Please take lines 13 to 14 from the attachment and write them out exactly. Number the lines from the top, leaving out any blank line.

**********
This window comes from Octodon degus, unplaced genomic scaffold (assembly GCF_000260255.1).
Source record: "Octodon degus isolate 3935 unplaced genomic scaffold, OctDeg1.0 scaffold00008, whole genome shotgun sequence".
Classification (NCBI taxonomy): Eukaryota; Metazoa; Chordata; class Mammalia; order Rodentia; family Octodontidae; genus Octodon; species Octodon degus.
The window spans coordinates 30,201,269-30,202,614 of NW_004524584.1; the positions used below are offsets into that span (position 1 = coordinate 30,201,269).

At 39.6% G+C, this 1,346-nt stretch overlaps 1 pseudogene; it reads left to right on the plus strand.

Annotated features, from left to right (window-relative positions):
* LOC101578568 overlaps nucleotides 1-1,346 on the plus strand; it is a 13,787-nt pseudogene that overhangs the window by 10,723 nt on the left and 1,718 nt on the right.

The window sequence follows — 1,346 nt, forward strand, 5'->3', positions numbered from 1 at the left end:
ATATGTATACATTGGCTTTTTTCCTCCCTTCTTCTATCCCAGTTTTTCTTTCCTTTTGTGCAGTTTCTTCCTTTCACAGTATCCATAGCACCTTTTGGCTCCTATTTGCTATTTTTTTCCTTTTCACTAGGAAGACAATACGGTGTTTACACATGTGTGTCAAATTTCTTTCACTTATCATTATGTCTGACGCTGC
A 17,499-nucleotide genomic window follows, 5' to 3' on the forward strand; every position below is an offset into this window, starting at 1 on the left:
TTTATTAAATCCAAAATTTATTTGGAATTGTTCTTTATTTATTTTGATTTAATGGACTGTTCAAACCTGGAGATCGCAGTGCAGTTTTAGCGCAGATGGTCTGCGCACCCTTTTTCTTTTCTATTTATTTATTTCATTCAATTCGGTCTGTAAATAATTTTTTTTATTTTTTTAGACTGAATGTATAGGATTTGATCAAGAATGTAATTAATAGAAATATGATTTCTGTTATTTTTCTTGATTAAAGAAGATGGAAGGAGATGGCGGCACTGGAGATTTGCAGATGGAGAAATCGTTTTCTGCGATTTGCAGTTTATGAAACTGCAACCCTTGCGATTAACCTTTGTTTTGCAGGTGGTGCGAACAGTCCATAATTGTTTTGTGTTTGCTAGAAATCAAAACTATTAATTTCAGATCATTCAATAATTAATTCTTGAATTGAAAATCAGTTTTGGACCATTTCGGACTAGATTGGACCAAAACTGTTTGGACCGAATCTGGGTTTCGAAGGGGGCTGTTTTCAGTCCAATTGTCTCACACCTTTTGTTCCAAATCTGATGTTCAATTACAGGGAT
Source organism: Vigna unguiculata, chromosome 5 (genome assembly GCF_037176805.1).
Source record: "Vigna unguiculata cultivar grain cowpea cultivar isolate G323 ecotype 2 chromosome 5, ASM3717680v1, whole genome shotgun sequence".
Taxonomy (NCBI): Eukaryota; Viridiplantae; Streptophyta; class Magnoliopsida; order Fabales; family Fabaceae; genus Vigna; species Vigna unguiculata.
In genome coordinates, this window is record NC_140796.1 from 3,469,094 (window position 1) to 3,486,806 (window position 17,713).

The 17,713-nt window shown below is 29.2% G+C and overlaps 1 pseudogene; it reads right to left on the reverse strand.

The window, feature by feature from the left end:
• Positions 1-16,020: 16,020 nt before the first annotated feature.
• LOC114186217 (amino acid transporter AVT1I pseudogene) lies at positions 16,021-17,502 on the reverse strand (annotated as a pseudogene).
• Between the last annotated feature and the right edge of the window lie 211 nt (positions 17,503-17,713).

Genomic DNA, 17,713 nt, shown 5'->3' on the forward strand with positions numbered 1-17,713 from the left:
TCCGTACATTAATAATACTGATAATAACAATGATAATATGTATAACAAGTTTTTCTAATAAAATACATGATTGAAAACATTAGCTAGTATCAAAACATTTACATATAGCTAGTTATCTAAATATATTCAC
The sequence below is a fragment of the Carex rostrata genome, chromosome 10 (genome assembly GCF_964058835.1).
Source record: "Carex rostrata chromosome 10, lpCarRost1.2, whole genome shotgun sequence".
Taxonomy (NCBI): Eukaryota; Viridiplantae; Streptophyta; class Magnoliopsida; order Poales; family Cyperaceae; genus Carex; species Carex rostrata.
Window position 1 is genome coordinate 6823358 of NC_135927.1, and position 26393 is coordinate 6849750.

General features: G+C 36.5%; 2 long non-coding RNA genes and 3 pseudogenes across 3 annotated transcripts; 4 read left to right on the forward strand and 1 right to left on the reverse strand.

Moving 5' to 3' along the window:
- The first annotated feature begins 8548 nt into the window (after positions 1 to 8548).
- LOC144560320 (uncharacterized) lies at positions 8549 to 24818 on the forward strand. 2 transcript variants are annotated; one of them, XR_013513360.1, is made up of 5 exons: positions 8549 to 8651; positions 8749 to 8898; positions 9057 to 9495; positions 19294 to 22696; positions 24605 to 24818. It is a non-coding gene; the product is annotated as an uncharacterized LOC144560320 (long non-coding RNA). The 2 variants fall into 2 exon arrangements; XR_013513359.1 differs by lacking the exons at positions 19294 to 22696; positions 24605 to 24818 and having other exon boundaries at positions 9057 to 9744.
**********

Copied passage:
Source record: "Vigna unguiculata cultivar grain cowpea cultivar isolate G323 ecotype 2 chromosome 5, ASM3717680v1, whole genome shotgun sequence".
Taxonomy (NCBI): Eukaryota; Viridiplantae; Streptophyta; class Magnoliopsida; order Fabales; family Fabaceae; genus Vigna; species Vigna unguiculata.